Forgotten Lessons Of Dr. King
Martin Luther King, Jr., D.Rel, was a man of abiding principle who stood on a moral courage few could imagine. He must be remembered as a force for change which was so needed when others failed as inconsequential prattlers. He was a wonderful speechwriter who could turn a phrase so aptly that there could be no answer. He was unique.
No one else wrote Dr. King’s speeches, he did. No one else delivered his speeches, he did. No one else took the heat, Martin Luther King, Jr., did. Many laid their lives and welfare on the line for him, but the pastor took the brunt of the abuse. He was a humble man who sincerely believed he was called by God to do the Lord’s work.
Two things Dr. King was not: He was not a racist, nor was he a sucker. His illusions were shattered by perfidious politicians who had sworn to help overturn policies set in motion by Woodrow Wilson. As a pastor, King was well aware of the vagaries of human behavior due to his ministry in a Baptist church, where one sees the best and worst of same. Nor was he stupid. A doctorate earned at Jesuit Boston University, weighted toward history, evidenced his scholarship.
A little known fact about the integration of Southern schools is that Little Rock was chosen as the front line because race relations in the city were the best in the South, in fact, anywhere. It was not a wealthy town, but people worked together because they were fairly equally broke, so they had to depend on each other.
The locale was semi-integrated. Crime was minimal because Little Rock was truly the buckle on the Bible Belt. The people themselves were deeply religious, both races, and they ensured fairly good behavior. Which is why civil rights leaders chose the place for a test case.
This was not done in a vacuum. Black leaders, need it be said without federal backing, went to then-Governor Orval Faubus and secured a deal in which he would be amenable to integrating Central High School on a day certain. Hands were shaken all around, and the wheels were put in motion by a coalition of black religious leaders, white activists (liberal and conservative), and local/state officials.
Let it be clearly understood that the majority of the state officials at that time were members of the Democratic Party. Governor Faubus, Senator J. William Fulbright, and Senator John L. McClellan were all Democrats, all extremely partisan, and all ready to embarrass an extremely popular Republican president, Dwight D. Eisenhower.
At some point, Faubus was called by his Washington contingent and told great things were in his future if he would deign to block progress on integration so that a new Democratic president, presumably John F. Kennedy, could aid the movement, take credit for it, and garner future black votes for his party.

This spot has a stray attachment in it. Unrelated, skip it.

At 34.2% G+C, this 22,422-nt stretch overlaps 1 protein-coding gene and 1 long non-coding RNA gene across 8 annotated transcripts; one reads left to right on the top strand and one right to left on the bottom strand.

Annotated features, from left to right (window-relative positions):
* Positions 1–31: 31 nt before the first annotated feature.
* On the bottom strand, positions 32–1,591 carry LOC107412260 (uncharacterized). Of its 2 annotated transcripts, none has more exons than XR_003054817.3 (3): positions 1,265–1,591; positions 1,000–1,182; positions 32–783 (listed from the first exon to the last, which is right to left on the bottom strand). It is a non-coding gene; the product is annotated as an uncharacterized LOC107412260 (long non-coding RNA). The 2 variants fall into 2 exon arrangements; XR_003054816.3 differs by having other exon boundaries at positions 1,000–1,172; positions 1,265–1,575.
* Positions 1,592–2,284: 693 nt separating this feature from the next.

Faubus decided his future lay in Washington, so he reneged on his agreement and stood in the school doorway to deprive black students’ entry. The event was so shocking that the civil rights promoters were completely thrown, as was Dwight Eisenhower, who called Faubus and delivered a profanity-laced rebuke on his traitorous behavior.
One can imagine the three-word retort because within hours the United States military under the express authority of the former general, four stars, was mobilized to keep Federal law in force.
None of this was done sans politics. It was a power grab from the first instance, and after Little Rock, King realized he had few friends. But he knew he could count on a number from his own party, Republicans. He did.
From his speeches to his very countenance, Dr. King emphasized personal responsibility and the freedom to exercise it. His main focus in every speech, appearance, and writing was jobs and the freedom to work because he fully understood that work was money, money was power, and power was freedom. He said that welfare was appalling and demeaning. He was dead set against abortion. He despised living in sin. He was a Baptist in every sense of the appellation.
King’s every stance, even his opposition to the Viet Nam War, was carefully thought out before he spoke it. At 39 years of age, the man was experienced beyond his years.
Dr. King, by the way, had read Eric Hoffer who stated, “Every idea that becomes a movement eventually evolves to a business that ultimately turns into a racket.” He was ever on the watch to see that this did not happen, and he turned out the opportunists as quickly as possible.
So sad that civil rights goals became everything Dr. King’s message eschewed.
His memory deserves better.